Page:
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    My daughter has the number-letter color synesthesia and she does not have ADHD. Neither my husband nor I have it, but I’m sure there’s a genetic linkage somewhere. She likes it as well (she’s also very visually-oriented, has always been very interested in color and is now an artist).

     

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    #118942
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    Blue Yugo
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    @marieangell I’ve heard that Synaesthesia often skips a generation.  I’ve heard as many as 1 in 100 people have it, but other places stats can run as high as 1 in 10,000.  Does she say 1 is white?  Most people seem to say that.

    My guess is that there’s no link between Synaesthesia and ADD.  I just wonder from the standpoint that it’s a different wiring function in the brain than what’s called “normal”.  It’s a gift, and with the advanced ways we are using our brains in modern times, we create conduits in our brains that prior generations didn’t have, so maybe it will become more prevalent.  At least for me, my ADD brain just has one more stimulant to latch itself onto, having fun with colors and arithmomania.  Synaesthesia shows up often in artists and musicians.

    Being a babbler, I used to make the mistake of blurting out about having Synaesthesia, but now I try to introduce the topic only to closer friends and try not to get on a rambling motor mouth session about it.  Sometimes people ostracized me once I babbled the topic even though Synaesthesia (like ADD) is nothing “bad” or deserving of alienating someone.  It’s nice to know my odd color association does have a name, and others who share the gift.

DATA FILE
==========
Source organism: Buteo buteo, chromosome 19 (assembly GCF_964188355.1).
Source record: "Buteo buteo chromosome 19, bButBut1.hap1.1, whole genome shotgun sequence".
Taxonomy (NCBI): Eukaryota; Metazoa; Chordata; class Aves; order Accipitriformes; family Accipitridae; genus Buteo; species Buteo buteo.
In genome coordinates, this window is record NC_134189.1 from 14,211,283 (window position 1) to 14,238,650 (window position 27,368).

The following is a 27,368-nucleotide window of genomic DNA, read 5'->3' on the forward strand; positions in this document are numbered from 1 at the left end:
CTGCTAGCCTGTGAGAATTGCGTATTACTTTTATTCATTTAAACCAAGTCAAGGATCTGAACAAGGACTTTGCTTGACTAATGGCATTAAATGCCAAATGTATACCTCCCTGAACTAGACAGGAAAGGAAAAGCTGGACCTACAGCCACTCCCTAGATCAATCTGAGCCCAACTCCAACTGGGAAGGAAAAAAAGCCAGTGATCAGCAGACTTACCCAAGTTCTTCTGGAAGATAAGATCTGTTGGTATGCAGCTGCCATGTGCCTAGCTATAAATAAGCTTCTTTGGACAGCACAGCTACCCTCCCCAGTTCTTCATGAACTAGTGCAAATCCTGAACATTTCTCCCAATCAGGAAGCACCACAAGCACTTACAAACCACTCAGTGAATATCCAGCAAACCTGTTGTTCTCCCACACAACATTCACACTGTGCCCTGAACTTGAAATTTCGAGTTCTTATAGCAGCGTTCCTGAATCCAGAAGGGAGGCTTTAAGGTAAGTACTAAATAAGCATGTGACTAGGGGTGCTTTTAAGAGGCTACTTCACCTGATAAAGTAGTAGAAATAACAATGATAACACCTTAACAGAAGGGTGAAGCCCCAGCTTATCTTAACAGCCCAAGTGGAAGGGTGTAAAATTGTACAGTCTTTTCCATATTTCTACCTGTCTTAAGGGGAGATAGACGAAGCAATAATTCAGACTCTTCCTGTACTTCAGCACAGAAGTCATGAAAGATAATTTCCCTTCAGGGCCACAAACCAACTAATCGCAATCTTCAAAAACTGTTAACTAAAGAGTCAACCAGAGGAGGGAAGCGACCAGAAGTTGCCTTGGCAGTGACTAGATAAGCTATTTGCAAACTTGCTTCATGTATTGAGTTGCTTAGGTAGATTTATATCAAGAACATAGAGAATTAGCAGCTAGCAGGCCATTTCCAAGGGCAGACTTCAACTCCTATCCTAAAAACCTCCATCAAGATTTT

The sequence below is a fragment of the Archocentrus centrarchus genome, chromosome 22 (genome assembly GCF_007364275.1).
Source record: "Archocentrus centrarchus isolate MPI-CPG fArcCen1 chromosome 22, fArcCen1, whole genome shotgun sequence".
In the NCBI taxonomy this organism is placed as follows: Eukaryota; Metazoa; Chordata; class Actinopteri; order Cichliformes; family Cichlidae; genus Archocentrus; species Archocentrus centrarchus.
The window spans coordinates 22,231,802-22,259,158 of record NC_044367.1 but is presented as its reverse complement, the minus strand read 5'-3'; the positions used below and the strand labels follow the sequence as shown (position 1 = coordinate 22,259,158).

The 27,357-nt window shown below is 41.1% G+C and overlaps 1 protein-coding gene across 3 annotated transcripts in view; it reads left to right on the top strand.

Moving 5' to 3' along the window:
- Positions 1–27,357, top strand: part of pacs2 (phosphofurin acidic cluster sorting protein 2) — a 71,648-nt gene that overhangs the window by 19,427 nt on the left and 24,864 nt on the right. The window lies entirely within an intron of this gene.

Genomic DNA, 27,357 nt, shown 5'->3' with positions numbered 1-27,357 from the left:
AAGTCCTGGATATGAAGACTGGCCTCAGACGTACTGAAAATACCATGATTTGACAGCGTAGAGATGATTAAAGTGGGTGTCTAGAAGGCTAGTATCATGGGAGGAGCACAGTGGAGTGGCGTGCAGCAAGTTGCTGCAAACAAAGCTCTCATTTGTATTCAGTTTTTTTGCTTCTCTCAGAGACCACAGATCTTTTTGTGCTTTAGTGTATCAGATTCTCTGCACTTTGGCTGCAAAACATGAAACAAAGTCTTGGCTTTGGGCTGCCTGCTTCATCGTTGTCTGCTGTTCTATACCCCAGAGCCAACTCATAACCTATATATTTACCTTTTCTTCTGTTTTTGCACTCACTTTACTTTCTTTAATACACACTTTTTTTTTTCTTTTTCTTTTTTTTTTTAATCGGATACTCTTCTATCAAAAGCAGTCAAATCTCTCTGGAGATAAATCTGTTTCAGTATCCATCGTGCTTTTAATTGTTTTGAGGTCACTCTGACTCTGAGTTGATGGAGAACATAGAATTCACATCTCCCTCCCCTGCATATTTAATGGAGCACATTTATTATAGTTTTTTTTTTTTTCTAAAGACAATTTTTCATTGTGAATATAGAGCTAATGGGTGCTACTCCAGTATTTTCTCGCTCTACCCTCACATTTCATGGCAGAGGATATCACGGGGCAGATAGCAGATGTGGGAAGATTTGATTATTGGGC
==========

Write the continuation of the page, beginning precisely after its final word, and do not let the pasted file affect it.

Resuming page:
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    #118977
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    MarieAngell
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    @blue Yugo, my daughter says she does see number 1 as white. So I guess she’s a “normal” synesthete.

    On the few occasions that there’s been reason to mention her synesthesia, people seem to think it’s very cool. But, yeah, it’s not a good “blurting” topic. (Is there a good blurting topic? Because I could use one.)

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    #118986
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    Blue Yugo
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    There’s no “right” answers to the colors we perceive from numbers or letters, but I did read that statistically 1 is reported to be white very often.  My letter i is also white, as is O, but zero is black to me.  My sister and cousin agree they feel 1 is white.

    I can generally tell who would be receptive, curious, or amused if I tell them about my color associations.  Some people (the types who never understand anything different from themselves anyway) might badger or grill me over it, but I just learned to feel out who might be accepting.  I just sometimes say, without thinking, that a phone number or something is interesting colors without thinking first, and that’s where I might get the strange looks.  Anyway, that’s cool.  As a side note, A is often said to be red and B blue.